John Negroponte, the President's pick for the first Director of National Intelligence (DNI), hasn't even been confirmed for the job yet, but he is already facing serious turf battles in the U.S. intelligence community. One sign of trouble on the horizon: the Defense Department's intelligence chief, Stephen Cambone, is having aides draft a previously undisclosed "charter" for his office that would consolidate his power as the DNI's main point of contact for the Pentagon's myriad intelligence agencies, which consume some 80% of the estimated $40 billion U.S. intelligence budget. The detailed charter appears to extend Cambone's authority over such Pentagon intel units as the eavesdropping National Security Agency and the satellite-snooping National Geospatial-Intelligence Agency and potentially over the military's human-intelligence operations. According to a U.S. official, the charter also seems intended to boost the Pentagon at the expense of the CIA. Cambone "would like to be a mini-DNI," says a senior intelligence official.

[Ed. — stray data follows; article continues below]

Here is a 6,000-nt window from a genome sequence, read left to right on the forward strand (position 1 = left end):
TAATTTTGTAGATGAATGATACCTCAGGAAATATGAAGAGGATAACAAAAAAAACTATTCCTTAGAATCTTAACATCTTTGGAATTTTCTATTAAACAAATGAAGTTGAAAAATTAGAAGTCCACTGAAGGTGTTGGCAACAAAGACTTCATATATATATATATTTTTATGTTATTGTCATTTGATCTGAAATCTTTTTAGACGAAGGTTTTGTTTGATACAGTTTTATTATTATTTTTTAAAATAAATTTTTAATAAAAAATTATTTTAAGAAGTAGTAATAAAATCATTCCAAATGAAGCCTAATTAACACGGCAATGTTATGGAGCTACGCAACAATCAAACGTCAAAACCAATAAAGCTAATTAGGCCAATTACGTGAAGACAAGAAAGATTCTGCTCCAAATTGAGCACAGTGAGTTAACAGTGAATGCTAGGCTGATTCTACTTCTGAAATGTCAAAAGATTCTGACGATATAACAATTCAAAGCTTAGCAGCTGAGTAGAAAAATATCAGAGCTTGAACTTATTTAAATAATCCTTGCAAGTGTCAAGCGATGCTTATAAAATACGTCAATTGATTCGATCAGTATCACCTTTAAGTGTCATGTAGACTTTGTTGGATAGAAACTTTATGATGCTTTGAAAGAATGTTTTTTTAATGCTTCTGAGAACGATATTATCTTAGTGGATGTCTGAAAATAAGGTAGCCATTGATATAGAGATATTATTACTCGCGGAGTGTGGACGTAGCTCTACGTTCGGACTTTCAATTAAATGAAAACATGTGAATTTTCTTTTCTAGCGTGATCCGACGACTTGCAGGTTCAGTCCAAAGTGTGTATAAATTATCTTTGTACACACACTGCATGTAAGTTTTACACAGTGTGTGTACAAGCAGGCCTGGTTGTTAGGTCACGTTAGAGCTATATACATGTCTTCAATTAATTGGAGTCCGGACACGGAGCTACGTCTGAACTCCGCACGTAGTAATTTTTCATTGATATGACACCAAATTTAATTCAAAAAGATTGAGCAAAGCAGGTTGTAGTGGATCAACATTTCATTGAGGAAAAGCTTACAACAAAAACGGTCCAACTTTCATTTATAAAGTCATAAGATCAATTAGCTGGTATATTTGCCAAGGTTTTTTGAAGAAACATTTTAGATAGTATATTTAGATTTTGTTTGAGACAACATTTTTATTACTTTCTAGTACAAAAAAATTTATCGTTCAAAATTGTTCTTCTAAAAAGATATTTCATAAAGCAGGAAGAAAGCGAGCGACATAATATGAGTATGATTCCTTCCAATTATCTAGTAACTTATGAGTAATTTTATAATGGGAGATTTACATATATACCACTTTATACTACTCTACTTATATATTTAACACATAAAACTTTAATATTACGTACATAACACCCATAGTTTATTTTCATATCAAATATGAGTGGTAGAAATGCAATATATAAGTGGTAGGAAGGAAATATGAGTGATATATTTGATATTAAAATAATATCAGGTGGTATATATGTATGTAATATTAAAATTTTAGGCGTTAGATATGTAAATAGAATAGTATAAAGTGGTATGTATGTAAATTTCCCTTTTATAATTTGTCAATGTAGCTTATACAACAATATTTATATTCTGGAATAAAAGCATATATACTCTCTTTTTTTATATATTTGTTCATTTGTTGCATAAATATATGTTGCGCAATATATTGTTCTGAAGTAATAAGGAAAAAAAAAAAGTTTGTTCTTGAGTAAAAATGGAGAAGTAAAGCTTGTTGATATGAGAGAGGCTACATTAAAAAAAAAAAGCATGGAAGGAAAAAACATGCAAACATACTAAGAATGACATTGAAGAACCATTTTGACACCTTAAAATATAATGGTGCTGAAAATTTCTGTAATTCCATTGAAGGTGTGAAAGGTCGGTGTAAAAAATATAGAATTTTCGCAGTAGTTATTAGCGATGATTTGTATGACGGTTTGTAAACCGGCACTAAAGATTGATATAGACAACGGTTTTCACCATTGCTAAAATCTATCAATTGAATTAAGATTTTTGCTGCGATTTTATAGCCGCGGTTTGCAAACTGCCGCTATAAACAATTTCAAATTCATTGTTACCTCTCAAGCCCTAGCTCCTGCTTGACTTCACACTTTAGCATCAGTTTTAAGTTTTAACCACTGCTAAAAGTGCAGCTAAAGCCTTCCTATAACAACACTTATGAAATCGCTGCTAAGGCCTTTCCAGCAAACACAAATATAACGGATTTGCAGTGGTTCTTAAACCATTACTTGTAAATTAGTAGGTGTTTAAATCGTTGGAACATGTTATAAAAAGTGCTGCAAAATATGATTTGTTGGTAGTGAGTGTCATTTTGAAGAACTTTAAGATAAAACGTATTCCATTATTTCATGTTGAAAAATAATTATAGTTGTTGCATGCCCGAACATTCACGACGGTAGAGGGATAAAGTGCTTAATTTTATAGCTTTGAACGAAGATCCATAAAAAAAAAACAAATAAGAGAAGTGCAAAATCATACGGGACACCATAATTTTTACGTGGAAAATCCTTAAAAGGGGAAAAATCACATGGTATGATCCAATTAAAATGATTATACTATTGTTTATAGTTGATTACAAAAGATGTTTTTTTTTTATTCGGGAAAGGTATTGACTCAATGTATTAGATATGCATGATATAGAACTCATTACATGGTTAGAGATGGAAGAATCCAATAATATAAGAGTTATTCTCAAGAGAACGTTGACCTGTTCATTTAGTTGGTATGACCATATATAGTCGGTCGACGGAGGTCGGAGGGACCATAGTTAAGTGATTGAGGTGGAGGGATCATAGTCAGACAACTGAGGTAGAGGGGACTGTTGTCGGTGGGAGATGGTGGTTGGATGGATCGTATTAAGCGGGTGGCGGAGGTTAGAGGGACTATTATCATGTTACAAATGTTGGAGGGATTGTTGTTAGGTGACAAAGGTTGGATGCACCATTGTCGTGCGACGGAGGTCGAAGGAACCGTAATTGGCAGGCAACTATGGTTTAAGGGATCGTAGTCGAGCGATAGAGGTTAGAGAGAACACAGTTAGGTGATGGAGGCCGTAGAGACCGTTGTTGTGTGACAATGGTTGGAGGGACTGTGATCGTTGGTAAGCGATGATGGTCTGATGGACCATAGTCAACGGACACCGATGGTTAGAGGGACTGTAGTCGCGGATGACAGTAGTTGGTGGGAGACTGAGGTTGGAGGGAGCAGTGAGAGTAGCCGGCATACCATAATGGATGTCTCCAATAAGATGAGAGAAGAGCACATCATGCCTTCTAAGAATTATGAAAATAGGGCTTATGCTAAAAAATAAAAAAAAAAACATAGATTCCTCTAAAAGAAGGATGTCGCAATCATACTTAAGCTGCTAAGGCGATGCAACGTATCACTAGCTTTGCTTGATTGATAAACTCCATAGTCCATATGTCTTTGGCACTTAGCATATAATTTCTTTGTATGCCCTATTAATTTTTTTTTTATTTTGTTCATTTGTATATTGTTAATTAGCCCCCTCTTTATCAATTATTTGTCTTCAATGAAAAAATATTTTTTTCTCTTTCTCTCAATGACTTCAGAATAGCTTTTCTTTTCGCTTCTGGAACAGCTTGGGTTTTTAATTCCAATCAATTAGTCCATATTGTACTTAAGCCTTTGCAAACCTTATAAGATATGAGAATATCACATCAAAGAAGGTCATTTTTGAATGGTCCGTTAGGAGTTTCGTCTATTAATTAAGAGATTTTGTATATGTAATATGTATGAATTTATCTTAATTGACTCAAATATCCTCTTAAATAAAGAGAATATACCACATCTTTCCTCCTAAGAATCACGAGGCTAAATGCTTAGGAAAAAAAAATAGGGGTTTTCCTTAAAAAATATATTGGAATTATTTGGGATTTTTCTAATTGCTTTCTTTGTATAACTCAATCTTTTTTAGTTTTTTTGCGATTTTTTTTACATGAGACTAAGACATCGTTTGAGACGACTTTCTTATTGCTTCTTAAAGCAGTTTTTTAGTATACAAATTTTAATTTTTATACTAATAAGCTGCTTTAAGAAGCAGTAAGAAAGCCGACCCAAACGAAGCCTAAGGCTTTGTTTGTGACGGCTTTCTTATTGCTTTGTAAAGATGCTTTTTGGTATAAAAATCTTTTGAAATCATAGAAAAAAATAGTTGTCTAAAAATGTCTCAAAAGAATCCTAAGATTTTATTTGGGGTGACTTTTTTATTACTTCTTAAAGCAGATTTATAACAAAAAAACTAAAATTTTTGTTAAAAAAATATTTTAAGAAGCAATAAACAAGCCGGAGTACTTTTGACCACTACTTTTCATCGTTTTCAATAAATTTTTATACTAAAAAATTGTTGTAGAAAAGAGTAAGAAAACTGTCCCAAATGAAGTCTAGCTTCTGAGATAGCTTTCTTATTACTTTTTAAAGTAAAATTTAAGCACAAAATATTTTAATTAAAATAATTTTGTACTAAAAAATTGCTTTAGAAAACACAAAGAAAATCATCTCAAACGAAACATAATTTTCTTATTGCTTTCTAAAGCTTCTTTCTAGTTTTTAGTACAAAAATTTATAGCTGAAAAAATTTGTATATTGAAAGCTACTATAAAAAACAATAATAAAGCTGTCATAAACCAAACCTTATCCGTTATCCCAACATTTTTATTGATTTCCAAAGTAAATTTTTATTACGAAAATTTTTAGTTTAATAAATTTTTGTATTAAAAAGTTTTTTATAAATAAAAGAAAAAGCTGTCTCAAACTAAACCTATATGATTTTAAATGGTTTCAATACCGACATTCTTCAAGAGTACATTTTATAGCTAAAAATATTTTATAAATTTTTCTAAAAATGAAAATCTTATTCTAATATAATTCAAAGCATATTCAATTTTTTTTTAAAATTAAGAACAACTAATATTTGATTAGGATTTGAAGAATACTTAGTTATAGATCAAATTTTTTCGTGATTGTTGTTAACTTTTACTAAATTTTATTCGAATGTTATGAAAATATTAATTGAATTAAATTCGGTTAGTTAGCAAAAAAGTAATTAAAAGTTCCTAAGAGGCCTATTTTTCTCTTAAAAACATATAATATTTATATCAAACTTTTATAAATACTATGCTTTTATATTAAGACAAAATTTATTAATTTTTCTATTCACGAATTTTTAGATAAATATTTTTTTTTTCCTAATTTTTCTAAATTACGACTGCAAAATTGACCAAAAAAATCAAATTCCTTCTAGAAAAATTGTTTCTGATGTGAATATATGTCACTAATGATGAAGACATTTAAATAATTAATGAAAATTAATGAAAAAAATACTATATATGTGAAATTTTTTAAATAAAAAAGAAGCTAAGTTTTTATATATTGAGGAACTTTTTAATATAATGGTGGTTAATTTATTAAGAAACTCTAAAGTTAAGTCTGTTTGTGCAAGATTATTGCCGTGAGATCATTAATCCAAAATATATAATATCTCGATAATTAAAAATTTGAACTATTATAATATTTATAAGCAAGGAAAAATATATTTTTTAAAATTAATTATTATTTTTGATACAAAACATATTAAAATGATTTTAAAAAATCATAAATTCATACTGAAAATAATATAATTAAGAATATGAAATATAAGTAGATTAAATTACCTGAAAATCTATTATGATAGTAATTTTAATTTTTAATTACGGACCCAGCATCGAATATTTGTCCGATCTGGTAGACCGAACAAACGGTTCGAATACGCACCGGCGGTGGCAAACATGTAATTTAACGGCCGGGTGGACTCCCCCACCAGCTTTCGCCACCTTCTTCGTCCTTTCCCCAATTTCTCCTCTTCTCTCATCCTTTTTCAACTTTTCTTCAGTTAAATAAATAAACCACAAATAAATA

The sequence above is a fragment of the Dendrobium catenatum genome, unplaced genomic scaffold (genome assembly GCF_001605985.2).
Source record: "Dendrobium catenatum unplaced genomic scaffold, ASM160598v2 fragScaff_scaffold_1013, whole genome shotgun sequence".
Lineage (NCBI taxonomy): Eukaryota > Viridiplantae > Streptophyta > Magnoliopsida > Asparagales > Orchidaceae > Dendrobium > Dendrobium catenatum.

With Negroponte's confirmation hearings scheduled for this week, Pentagon defenders say that Cambone's office is required to have a charter and that it is doing some streamlining to help the DNI. "I think it's wise," Senate Armed Services Committee chairman John Warner says of the charter. "That's not going to limit [Negroponte] if he wants to call someone else" at one of the Pentagon's many intel shops.
But critics wonder why the charter wasn't written long ago-- Cambone took the job in March 2003--and say the Pentagon appears to be circling its wagons to ensure that it doesn't lose any power. Says the senior intelligence official: "I don't know how much this is Rumsfeld wanting one dog to kick within the Pentagon or Rumsfeld wanting to undercut the DNI."
Another power struggle may be shaping up between the DNI and the FBI. Although FBI director Robert Mueller told Negroponte in a March 30 meeting arranged by the National Security Council that he is "open" to new ideas, a U.S. intelligence source tells TIME that Mueller has signaled his opposition to recent recommendations by a White House intelligence commission to bring more FBI intel functions under the DNI's purview. At least Negroponte, who is leaving his post as U.S. ambassador to Iraq for the DNI nomination, is used to being under fire. --By Timothy J. Burger and Brian Bennett